Major Oil and Gas Firms Pledge to Cut Greenhouse Gases to Fight Climate Change


A group of the world’s top oil and gas companies pledged on Monday to slash emissions of a potent greenhouse gas by a fifth by 2025 in an effort to battle climate change.

The Oil and Gas Climate Initiative (OGCI), which U.S. giants Exxon Mobil and Chevron joined recently, committed to cutting methane emissions to an intensity of 0.25 percent of the group’s total fossil fuel production, it said in a statement.
Such a decline will be equal to 350,000 tons of methane per year. Excluding new members, they are compared with a base density of 0.32 percent in 2017.

The pledge, which can be reduced to 0.20 percent, echoes the targets individually set by BP, Royal Dutch Shell and Exxon to reduce methane emissions.

Or Our goal is to work towards the almost zero methane emission from the full gas value chain to achieve the objectives of the Paris (Climate) Agreement. Una The heads of the OGCI members said in a statement referring to an international agreement: global warming is limiting.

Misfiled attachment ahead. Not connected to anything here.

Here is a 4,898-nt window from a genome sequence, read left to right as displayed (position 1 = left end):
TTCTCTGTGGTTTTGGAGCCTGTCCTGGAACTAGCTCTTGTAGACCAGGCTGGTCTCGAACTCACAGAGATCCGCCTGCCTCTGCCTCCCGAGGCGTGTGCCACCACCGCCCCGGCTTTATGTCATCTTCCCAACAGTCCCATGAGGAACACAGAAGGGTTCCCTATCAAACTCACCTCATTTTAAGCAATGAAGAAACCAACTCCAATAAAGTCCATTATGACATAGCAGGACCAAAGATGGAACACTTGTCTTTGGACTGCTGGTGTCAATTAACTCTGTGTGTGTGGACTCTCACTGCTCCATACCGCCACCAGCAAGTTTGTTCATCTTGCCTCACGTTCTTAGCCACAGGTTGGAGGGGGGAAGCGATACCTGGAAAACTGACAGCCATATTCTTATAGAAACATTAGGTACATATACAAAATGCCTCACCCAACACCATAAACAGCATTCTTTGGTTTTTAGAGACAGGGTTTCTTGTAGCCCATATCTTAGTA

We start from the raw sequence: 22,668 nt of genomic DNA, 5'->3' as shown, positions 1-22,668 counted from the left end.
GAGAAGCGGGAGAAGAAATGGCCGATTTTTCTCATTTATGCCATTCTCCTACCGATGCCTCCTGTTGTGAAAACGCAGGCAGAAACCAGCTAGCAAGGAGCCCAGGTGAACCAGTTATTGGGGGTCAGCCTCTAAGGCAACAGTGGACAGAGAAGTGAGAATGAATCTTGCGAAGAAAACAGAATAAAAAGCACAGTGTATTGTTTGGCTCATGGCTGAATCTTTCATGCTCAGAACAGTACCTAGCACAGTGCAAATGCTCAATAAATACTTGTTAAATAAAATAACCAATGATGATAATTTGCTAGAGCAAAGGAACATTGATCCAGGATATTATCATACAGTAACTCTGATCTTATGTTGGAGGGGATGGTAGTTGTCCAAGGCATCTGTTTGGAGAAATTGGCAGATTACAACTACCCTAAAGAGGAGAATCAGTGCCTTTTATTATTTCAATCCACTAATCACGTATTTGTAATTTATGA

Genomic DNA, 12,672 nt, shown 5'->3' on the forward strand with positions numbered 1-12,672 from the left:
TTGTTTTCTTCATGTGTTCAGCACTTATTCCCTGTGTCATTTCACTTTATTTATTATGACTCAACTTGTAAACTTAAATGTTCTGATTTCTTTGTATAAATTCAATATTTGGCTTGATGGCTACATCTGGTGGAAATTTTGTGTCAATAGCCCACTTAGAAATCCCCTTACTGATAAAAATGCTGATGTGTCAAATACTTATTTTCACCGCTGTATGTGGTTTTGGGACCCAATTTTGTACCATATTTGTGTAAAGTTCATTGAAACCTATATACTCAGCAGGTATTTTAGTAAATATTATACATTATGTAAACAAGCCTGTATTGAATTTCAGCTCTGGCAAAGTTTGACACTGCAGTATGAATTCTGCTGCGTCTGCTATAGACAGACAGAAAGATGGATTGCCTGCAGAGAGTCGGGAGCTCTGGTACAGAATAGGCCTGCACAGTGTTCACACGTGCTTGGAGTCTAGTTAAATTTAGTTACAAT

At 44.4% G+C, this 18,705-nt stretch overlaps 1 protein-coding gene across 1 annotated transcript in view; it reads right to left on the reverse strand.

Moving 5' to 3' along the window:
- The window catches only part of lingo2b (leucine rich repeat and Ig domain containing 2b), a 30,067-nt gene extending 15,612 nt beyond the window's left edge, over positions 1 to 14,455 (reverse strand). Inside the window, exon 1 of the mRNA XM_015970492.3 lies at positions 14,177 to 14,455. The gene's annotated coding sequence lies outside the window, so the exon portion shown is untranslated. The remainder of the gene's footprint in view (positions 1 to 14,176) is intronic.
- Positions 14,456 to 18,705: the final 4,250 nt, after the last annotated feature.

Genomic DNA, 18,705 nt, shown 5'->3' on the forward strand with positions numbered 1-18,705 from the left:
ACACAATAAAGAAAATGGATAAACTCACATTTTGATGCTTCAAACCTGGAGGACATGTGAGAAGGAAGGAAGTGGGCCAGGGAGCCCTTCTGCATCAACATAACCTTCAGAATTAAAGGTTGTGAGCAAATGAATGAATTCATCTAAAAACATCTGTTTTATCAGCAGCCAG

Today, OGCI represents about one-third of global oil and gas production. BP also includes the Royal Dutch Shell, France and national oil companies of China, Mexico, Brazil and Saudi Arabia.

The US-based Environment Defense Fund (EDF), a non-governmental organization, said the OGCI had to measure its methane emissions more and more transparently to achieve its goal.

“It is extremely important that companies now follow their commitments and report progress with real and measured emissions,” EDF President Fred Krupp said. Said.
Iddia A second challenge for the OGCI is the risk of hiding behind the efforts of the rest of the industry, claiming that the actions of a significant minority represent the industry’s actions. “

In a separate announcement at the beginning of the New York City Climate Week, OGCI announced a $ 100 million China-based climate investment fund with the Chinese National Oil Company (CNPC).

The group is investing in new technologies, including satellite imagery, to measure and detect methane leaks from pipelines, wells and other infrastructure, said Pratima Rangarajan, Director of Climate Investments at OGCI.

In There is no global measurement today, so don’t fix things that you don’t measure or process as you should, e he said in an interview with Reuters.

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